Monday, July 27, 2009

Faith and Works?

"I keep hearing of the love and faith you have for the Master Jesus, which brims over to other believers. And I keep praying that this faith we hold in common keeps showing up in the good things we do, and that people recognize Christ in all of it." (Philemon 1:5-6)

A common western approach to Christianity is to pit two seemingly contradictory thoughts or ideas against each other and try to decide which one is true.  The problem with this approach is that more often than not, the truth lies in both.  As I mature in faith (I hope), I seem more able to accept some things as true, even if I don't fully understand them in my mind.

For example, Faith or Works?  Paul makes it very clear in his letters that we are saved by grace, through faith in Jesus.  James makes it clear that true faith shows up in our actions.  So which is it?  Faith or Works?  The answer is "yes" - both.  In a perfect world, our faith in Jesus results in a constant overflow into doing the things He calls us to do; (which is, incidentally, what being a disciple is).  However, there are times when I simply must "obey" or "do the right thing" simply because God has called me to.  Likewise, there are times when I absolutely blow it or "ignore" God and in these moments, I must rely on His grace and forgiveness and know that I'm not saved by what I do.

Avoid the extremes - on one extreme, you have a life insurance policy - say the prayer, get into the kingdom, and then do whatever the heck you want.  On the other extreme, you have Phariseeism; a works based "check-box" type of Christianity. So which is it?

Embrace both - wholeheartedly.  It's not a matter of balance: balance would say %50 of one and %50 of the other.  Instead, picture being sold out %100 to both.
- Embrace the free gift of ever-living and ever-lasting life, soaking in the fact that no matter what you do or how bad you are, you can never wander far enough that God will not pull you back.  Grace.
- Equally, embrace the fact that God saved you in order for you to do good works; good works that He prepared for you to do.  It's not enough to sit on the sidelines and spectate...there is work to be done (see Ephesians 2:10).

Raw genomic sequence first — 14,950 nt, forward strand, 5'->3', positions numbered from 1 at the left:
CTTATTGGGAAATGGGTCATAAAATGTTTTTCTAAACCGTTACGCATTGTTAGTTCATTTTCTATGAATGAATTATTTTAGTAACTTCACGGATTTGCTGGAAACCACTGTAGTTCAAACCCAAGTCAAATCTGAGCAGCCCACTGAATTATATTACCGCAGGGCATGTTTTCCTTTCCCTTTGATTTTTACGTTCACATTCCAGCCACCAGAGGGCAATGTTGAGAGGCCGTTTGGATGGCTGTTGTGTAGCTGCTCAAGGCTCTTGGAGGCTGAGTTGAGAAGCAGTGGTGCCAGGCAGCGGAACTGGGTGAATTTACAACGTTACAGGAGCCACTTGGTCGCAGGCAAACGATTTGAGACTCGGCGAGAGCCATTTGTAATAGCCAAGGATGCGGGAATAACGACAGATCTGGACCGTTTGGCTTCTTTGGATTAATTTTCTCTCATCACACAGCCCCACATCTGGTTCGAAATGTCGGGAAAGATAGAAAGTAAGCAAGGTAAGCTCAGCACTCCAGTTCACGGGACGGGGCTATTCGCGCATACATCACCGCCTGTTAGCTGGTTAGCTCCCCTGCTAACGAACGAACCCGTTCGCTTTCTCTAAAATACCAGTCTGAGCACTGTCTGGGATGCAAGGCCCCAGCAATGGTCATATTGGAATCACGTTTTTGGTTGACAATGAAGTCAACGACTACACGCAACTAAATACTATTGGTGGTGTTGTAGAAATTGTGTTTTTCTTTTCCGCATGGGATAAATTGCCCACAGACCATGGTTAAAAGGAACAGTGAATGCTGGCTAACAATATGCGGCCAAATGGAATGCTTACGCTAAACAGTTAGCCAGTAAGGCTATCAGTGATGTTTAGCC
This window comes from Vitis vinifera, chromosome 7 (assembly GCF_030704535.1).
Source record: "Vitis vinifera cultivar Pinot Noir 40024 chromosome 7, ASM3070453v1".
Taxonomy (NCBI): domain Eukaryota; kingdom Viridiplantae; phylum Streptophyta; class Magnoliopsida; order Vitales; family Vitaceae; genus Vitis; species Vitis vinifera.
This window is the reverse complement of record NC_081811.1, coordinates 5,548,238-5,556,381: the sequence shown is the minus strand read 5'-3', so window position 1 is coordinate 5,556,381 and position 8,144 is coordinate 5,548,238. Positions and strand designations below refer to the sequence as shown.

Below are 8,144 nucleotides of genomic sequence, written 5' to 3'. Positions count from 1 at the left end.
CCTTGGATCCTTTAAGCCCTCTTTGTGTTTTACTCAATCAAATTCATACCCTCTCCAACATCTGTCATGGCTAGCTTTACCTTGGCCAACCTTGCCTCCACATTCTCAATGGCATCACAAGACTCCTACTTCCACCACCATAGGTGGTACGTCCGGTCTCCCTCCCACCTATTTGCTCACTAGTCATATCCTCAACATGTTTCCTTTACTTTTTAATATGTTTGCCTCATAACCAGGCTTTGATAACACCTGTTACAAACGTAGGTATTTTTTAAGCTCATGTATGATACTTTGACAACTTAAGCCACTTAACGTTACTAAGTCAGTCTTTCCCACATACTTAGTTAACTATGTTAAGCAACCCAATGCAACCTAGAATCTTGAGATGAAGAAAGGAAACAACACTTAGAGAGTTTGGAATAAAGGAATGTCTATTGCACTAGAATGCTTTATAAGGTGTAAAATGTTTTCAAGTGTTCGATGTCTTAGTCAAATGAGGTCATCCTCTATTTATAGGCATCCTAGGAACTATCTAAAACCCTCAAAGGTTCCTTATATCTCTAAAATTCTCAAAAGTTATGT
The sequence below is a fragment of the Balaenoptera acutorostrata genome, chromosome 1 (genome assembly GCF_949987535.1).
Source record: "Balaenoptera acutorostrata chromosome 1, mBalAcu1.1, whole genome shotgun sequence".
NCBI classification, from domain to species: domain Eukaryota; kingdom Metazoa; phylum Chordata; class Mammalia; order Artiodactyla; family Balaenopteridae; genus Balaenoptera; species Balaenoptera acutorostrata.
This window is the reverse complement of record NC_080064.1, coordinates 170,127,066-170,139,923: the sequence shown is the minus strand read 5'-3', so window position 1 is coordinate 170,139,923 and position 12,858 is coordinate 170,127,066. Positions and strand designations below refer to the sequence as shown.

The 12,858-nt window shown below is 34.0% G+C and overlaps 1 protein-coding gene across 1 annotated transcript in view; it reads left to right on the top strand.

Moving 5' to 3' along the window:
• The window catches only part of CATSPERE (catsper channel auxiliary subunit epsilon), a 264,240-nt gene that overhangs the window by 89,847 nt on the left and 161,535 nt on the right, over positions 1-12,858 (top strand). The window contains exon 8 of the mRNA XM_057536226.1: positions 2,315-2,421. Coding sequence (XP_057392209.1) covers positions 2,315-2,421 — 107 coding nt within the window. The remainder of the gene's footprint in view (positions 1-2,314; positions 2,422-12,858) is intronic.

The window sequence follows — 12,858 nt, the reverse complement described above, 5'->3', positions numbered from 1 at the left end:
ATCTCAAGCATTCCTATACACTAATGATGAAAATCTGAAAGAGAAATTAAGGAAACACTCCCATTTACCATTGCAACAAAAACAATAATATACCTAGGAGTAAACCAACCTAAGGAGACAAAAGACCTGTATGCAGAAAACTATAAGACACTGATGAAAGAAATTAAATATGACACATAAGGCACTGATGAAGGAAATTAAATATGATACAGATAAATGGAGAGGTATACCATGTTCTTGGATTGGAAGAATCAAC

When we live sold out like this, then Philemon's prayer is answered; our faith "shows up" in the good things we do and people will see Jesus in us.

Thursday, July 16, 2009

God of second chances

Wednesday morning I sat at an IHOP, there for a very early meeting.  One of our elders shared out of the book of Jonah; a little nugget that I might have glossed over.  It is found in chapter 3, verse 1;

"Then the Word of the Lord came to Jonah a second time."  (Jonah 3:1)

You know the story - Jonah is called to go to Ninevah; he doesn't like the idea and thinks God is being too kind so he pouts, argues, and refuses to go.  Unfortunately for him, he couldn't outrun God, who found him on a boat...and from there, big storm, draw straws, overboard, big fish, repentant prayer, vomitted out on the beach, and...beautifully, a second chance.

"The word of the Lord came to Jonah a second time."

Those words must have been "life" to Jonah...he got a second chance.

Here's the interesting thing; when I look back on my life, how many times have I been a "Jonah?"  Hearing God's voice, knowing what to do or knowing the "right" thing to do, and yet turning the other way?  And yet, the moment you repent and turn back to God, there He is ready to give you a second chance...and a third chance...and a fourth chance.

Many times I have prayed; "God, forgive me for...for not speaking to that person you told me to speak to, for not giving to that person you told me to give, for acting out of fear and shrinking back when you told me to forth in courage, for saying that unkind thing to my wife when you warned me not to say it, for so many things...forgive me, and please, Lord, give me a second chance."  You know what's funny?  God loves to answer that prayer.  And don't miss an important thing here - the 2nd chance came after Jonah's prayer of repentance.

How about you?  Have you reflected on all of the 2nd chances you've been given?  Thank you Lord.

Let us strive together, however, to listen to God and obey the first time - to live by the power of the Holy Spirit, to heed His voice and to follow.

Thursday, July 9, 2009

Glorious...and mysterious

"You make everything glorious, and I am Yours, so what does that make me?"

This rhetorical question, asked by David Crowder in a song he wrote (called "Glorious") is a song rooted both in Scripture and in mystery.